For those who found this morning's paper particularly dissatisfying, here are some other Sunday stories with that taste particularly local:
The Atlanta Journal-Constitution begins its "Atlanta Forward" series this morning by comparing and contrasting that city with ours, a not-uncommon occurrence, and concluding: We win. Since it's available solely to subscribers, a few of the highlights:
Dallas has added 73,000 jobs in the two years since the recession officially ended, according to federal data. Atlanta lost 42,200 jobs during the same period. ... Dallas gets the Super Bowl. Charlotte gets the Democratic National Convention. Tampa gets the Republicans. Meanwhile, Atlanta is losing a hockey team. ... Atlanta has struggled for years to assert its legal rights to Lake Lanier. Meanwhile, North Georgia hasn't built any reservoirs in the past five decades. Compare that with Dallas, where land is being bought for reservoirs that will take care of the metro area for decades. Speaking of lessons from Dallas: In a 2003 referendum, suburban Denton County voted to shift some tax money to pay for commuter buses and light-rail transit. That 21-mile line opened last month.
Also from The AJC: Former University of Georgia's football coach Jim Donnan, a hall-of-famer, is embroiled in allegations he and the missus were "responsible for the initiation and operation of a far-reaching Ponzi scheme," one that cost more than 100 investors $27 million. Among those who lost money: former Dallas Cowboys coach Barry Switzer. ...
Speaking of names from the past, how 'bout this one: Robert Tilton. The Calgary Herald examines the new breed of "intervangelists" (I dunno ... he did the Chariots of Fire score?) who've taken the virtual airwaves and comes across that most familiar of faces, who's been dispatched all the way to Tulsa. That's where Tilton runs Success N Life (or "SNL"), his latest attempt at a career resurrection. But Ole Anthony's bestest friend can't run from his sordid past:
Robert Tilton was a Dallas-based televangelist who led a massive airwave flock in the 1980s and early '90s, until his empire collapsed under financial scandal. In his heyday, Tilton had a habit of pausing in his sermons, squeezing his eyes shut and then rearranging his face into a look of wideeyed cartoon joy when divine inspiration arrived.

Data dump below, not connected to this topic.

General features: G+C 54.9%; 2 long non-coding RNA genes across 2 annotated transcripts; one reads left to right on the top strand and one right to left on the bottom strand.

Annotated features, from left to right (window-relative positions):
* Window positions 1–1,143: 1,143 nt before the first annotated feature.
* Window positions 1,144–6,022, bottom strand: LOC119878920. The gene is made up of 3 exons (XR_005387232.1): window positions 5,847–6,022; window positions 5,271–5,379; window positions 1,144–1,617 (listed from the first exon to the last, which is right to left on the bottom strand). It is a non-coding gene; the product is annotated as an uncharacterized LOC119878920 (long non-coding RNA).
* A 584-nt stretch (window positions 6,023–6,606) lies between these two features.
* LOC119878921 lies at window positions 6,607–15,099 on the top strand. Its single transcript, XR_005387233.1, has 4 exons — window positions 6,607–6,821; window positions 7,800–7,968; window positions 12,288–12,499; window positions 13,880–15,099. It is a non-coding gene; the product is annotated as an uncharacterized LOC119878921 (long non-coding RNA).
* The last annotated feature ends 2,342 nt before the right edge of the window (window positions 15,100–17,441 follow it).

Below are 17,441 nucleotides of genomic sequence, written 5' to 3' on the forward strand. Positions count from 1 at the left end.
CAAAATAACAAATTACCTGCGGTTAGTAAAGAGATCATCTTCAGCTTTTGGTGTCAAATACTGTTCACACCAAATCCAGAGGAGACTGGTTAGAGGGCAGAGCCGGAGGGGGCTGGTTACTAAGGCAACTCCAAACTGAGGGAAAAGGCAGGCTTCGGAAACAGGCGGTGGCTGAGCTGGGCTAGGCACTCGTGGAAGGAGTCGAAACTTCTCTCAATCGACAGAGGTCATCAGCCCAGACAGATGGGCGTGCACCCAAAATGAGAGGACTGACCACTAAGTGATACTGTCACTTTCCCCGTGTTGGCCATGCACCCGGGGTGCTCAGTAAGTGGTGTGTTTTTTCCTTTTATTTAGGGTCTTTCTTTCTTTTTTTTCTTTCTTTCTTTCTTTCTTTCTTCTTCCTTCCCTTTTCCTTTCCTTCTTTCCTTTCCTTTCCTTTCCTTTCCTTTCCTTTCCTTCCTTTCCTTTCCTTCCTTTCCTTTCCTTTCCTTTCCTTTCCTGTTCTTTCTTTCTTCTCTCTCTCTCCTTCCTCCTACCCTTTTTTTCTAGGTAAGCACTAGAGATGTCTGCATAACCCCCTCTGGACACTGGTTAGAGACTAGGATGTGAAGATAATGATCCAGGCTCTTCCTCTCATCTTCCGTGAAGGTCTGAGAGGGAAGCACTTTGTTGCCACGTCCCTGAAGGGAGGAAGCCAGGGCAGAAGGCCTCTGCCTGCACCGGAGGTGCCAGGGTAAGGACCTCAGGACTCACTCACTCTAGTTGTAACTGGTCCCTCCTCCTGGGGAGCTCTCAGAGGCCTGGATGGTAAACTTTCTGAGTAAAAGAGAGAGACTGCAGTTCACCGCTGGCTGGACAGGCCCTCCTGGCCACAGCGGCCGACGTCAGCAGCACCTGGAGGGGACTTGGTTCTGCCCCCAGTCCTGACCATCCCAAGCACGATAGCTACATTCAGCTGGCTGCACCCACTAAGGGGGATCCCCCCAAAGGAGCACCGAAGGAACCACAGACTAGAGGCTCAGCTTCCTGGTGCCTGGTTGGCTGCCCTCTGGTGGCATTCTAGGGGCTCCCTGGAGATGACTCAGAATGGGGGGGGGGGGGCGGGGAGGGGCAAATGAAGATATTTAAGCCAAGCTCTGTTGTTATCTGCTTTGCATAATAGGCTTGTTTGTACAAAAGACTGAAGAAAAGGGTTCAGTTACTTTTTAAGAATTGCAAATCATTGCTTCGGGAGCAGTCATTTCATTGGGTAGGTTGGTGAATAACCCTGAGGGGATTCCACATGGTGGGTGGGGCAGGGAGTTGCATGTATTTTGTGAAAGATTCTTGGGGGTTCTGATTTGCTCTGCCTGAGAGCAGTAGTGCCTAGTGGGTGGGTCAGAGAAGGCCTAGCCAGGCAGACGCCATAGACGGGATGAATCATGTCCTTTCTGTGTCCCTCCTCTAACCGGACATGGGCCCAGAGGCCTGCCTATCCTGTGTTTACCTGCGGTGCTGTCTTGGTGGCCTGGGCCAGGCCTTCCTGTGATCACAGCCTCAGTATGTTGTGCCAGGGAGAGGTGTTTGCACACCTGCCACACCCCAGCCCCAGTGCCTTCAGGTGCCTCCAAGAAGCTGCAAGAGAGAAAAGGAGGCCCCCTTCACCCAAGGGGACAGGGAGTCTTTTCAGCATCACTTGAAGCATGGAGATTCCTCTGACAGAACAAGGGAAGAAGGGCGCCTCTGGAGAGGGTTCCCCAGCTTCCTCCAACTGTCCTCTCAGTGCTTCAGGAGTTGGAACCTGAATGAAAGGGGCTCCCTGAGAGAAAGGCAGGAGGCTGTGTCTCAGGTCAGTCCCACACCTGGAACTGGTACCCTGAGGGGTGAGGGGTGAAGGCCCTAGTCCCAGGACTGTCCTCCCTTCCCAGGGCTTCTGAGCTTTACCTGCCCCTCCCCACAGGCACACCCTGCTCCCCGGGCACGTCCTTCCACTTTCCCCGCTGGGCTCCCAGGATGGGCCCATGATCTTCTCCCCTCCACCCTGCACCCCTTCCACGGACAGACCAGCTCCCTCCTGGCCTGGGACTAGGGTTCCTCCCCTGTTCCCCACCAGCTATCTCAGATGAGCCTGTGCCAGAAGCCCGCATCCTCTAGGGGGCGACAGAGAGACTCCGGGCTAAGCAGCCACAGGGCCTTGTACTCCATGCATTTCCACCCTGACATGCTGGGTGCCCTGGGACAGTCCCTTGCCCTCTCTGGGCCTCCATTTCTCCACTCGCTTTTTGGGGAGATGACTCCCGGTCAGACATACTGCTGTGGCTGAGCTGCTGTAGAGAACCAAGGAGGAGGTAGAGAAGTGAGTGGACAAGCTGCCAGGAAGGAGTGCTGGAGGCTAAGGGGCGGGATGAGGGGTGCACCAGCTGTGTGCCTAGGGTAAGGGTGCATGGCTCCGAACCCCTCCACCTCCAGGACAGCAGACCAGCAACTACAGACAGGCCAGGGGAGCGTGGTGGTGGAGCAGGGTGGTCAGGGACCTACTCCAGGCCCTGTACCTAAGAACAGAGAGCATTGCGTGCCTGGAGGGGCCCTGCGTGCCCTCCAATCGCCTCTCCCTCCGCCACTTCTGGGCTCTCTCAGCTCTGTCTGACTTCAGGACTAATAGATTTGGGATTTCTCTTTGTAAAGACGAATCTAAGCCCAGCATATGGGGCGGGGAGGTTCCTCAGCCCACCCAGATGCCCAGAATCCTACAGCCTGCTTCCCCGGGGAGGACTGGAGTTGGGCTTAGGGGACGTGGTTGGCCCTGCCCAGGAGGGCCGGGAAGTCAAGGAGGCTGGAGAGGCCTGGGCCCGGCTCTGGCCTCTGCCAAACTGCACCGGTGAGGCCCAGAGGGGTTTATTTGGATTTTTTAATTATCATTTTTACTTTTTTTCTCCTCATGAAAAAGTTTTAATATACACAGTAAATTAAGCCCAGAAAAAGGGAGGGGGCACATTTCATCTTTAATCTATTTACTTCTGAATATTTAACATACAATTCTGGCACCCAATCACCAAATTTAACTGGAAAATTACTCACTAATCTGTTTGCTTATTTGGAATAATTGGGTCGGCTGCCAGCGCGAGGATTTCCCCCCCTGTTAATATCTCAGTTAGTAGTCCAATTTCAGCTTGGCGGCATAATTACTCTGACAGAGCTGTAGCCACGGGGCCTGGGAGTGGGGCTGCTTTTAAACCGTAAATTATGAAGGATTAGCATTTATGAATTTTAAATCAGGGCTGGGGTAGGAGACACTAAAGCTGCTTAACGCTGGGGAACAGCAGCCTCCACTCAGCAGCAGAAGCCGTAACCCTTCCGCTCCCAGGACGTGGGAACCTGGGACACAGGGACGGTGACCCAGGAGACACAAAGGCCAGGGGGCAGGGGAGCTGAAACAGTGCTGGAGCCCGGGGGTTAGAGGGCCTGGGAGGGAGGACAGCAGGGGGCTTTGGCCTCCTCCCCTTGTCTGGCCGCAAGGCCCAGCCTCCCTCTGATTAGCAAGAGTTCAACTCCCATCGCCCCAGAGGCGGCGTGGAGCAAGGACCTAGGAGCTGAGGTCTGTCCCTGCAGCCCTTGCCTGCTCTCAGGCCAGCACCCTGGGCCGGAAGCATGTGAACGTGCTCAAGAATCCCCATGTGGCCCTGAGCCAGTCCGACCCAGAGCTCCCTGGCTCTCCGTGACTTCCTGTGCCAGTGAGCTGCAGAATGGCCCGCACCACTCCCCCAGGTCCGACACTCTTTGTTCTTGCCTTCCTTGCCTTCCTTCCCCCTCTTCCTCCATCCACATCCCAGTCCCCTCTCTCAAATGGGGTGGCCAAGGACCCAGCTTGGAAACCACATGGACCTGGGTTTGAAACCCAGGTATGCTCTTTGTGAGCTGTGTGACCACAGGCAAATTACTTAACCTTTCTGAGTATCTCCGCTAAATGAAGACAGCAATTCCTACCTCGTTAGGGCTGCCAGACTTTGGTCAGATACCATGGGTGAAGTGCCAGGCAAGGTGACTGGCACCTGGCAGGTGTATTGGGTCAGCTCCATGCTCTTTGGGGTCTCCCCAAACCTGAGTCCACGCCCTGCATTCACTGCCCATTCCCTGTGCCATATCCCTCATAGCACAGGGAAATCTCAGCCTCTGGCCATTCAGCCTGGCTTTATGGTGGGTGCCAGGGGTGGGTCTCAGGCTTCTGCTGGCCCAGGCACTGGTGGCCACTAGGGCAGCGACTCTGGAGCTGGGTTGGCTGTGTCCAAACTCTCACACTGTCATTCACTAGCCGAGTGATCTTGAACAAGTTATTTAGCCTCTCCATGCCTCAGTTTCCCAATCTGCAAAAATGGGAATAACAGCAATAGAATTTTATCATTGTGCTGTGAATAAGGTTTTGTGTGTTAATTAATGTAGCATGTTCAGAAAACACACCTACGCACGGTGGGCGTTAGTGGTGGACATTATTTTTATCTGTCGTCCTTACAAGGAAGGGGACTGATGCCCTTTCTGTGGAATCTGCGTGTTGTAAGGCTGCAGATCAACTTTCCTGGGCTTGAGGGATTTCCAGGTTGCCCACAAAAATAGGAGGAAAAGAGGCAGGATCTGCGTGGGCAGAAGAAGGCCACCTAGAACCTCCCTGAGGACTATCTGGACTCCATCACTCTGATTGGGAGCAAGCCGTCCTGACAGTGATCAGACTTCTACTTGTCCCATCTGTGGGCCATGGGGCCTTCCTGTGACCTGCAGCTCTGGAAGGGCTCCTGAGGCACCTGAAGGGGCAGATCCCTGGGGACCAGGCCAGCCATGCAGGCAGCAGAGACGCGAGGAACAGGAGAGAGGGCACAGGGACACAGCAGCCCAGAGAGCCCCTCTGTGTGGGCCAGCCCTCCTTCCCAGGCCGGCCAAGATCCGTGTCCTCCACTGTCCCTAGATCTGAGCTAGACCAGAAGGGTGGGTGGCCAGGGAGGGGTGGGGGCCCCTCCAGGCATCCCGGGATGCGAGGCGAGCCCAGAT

Online pranksters strategically dubbed extravagant flatulence sound effects into his video sermons, turning Tilton -- who's now trying to make a comeback -- into a punchline.
"Most people know him best as The Farting Preacher," says Bekkering, adding that it appears Tilton may be trying to stuff the online genie back in its bottle by claiming copyright infringement. "Now he has to compete with somebody who's hijacked his image."
Man, those were good times. Weren't they? I wish there were a second part. Oh, you say there is? But there couldn't be a third, fourth and fifth installment. That'd be way too much to ask. It's not? Bless you, child. ...
If you like this story, consider signing up for our email newsletters.
SHOW ME HOW
You have successfully signed up for your selected newsletter(s) - please keep an eye on your mailbox, we're movin' in!
Let's clear the air by rolling down the windows during this trip down Amnesia Lane. Our destination: Taylors Books, whose heyday is recalled by a former employee in this BlogCritics.org flashback prompted by the shuttering of Borders. Writes ToddT:
One of the best jobs I ever had was working in customer service at an old-style bookstore which was based in Dallas, Taylors Books. Taylors had about ten locations in the Dallas area, and they had an admirable, though ultimately deadly, philosophy about bookselling.
Mike Taylor, the son who ran the company during the brief period I worked there in the early 90's, said it best, "We believe in the full-price value of the books we sell. We are not like other companies who focus on bestsellers and are not able to find the books on the shelf when they need them. We want the books to be there, and we want our employees to be experts in our customers need."
Coincidentally, during a trip to the Half-Price mothership two weeks ago, I bought something originally purchased at a Taylors for $4.95: a copy of Best Seat in the House: A Seating Guide to Theaters, Auditoriums, and Arenas in Dallas/Fort Worth, which still has the Taylors pricing sticker. I felt the need to pay $3 for something my folks used to own that's wildly out of date, seeing as how the Bronco Bowl, Arcadia, Arlington Stadium, Reunion Arena and the Plaza Theatre, among others, no longer stand. Which, of course, is why I bought it. And speaking of local concert venues: Following Friday night's drunktastrophe at whatever they call Starplex these days, TMZ's reporting that Kings of Leon will make up that aborted show on September 21. If you must. ...
Or you could just save up $25,000 and buy the said-to-be-signed-and-handmade guitar Eddie Van Halen played at the AAC on January 26, 2008, his 53rd birthday. That sounds like a better way to spend your time. Or money. Or anything.